I am sorry, but your friend is generally wrong on his point that small changes is good for search performance. This is, simply, not how search works.
Here are a few points to consider.
Templated Content v.s. Content
Google and other search engines can easily compare more than one page to determine what HTML elements are templated, where and how these elements are used such as header, sidebar, and footer, and the relative value of the templated content.
In this, Google and other search engines evaluate actual content separate from templated content. Why? Because search engine matches to, for example, sidebar elements poisoned the SERPs with poor results. It is that simple. This was a real problem at one point. For search performance, short of a few additional HTML elements, only the content is considered for search.
How content is evaluated.
There are several semantic analysis techniques used to analyze the content one of which is topical analysis. I have talked about this elsewhere, however, for completeness, I will go over it briefly again.
Google does not make keyword matches. Why? Because many terms can be used in more than one context. For example, the term dog can be an animal, the poor performance of something, a description of a persons attractiveness, etc. Humans can put terms into context instinctively, however, computers cannot. Semantic analysis is used to understand the written word. Semantics has existed since at least the 1970s and follows how people think and communicate. It is intended to accurately understand meaning.
One of the techniques is topical analysis. Each term, where it applies, is assigned a topic category or sub-category from an ontology. Where an ambiguous term is used, disambiguation techniques solve this problem. Each logical content block is evaluated in order and evaluated for importance. The entire content, each header, paragraph, sentence, and term is given a score that very accurately defines the topic from the largest possible meaning to the smallest possible meaning using an hierarchy. For example, a carburetor is a car part. A car part would be a sub-category of a car. While this is an overly simplistic example, this example illustrates how a term fits within a hierarchy that allows for narrow or broader meaning.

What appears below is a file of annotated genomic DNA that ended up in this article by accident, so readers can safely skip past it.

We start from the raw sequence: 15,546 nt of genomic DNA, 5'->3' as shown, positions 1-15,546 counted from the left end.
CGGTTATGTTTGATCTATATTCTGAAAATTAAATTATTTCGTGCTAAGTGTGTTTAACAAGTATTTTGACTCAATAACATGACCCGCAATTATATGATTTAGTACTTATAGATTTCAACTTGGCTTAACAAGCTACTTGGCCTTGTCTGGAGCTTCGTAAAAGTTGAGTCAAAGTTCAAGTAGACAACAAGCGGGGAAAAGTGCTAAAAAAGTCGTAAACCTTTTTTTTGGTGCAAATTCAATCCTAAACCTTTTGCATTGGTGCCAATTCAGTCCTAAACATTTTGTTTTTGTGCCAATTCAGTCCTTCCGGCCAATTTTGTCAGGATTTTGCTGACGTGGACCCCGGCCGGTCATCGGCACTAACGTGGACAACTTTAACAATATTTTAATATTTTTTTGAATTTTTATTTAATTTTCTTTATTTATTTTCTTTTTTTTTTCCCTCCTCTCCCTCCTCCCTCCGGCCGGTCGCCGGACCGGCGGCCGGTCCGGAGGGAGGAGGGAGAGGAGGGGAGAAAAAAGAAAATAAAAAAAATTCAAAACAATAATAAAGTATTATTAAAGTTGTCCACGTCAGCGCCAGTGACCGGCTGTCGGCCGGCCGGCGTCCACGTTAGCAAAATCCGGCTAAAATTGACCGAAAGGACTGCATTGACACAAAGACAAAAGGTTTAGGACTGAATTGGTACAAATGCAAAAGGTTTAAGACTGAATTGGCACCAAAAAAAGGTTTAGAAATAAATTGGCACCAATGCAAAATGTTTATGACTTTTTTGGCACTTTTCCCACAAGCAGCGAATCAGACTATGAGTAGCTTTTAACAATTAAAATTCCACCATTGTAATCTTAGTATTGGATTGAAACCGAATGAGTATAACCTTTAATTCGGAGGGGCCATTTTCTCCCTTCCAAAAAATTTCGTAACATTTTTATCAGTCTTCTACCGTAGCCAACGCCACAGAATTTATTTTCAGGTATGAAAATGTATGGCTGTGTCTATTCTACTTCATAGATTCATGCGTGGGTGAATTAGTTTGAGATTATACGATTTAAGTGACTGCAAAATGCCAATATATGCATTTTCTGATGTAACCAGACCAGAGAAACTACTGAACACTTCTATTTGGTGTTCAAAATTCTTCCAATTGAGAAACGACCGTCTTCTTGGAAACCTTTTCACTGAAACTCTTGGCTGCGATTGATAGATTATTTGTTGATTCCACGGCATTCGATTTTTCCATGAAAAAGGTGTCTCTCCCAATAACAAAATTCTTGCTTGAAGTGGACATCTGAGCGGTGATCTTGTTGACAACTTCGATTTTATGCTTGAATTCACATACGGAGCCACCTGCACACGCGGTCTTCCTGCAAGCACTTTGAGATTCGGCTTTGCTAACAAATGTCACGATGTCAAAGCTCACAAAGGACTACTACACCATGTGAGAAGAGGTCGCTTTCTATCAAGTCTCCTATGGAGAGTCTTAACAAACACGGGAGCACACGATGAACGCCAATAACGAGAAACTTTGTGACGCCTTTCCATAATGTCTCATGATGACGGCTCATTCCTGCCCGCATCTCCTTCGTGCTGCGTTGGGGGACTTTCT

This and other semantic analysis scores of the various content blocks is put into graphs typically referred to as a matrix. Content blocks in relationship with each other are overlapped using matrices of matrices. For example, this means that a header topically supports the paragraph and paragraphs that immediately follow.
These scores are what is stored within the index. Google is both clear and ambiguous as to what semantic methods are used within its index. However, Google is up front with much of what is used.
Search queries are also evaluated using semantics.
Google is clear that semantic analysis is used to evaluate a search query. Shorter queries are ambiguous while longer queries that allow for more semantic understanding are far clearer and yield far better results. The same analysis is applied to the search query as is to the content. This allows for unambiguous search queries to be closely matched to semantic scoring within the index. Where people think of keyword matches, it is the topical analysis that primarily drives search query matches.
So what does a few simple changes to content do?
Almost nothing. Any minor change to content would not or would barely move the needle as far as semantic scoring is concerned. It is that simple. Google has the opportunity to compare the changes found between the cached and fetched page. Minor changes where the content does not make a significant change in the scoring are not seen as fresh. Again, simple. In cases where minor changes are made, the index is updated, however, the net gain otherwise is little to nothing. For content to be consider fresh, the content must change. Not the formatting, not minor changes, but measurable change.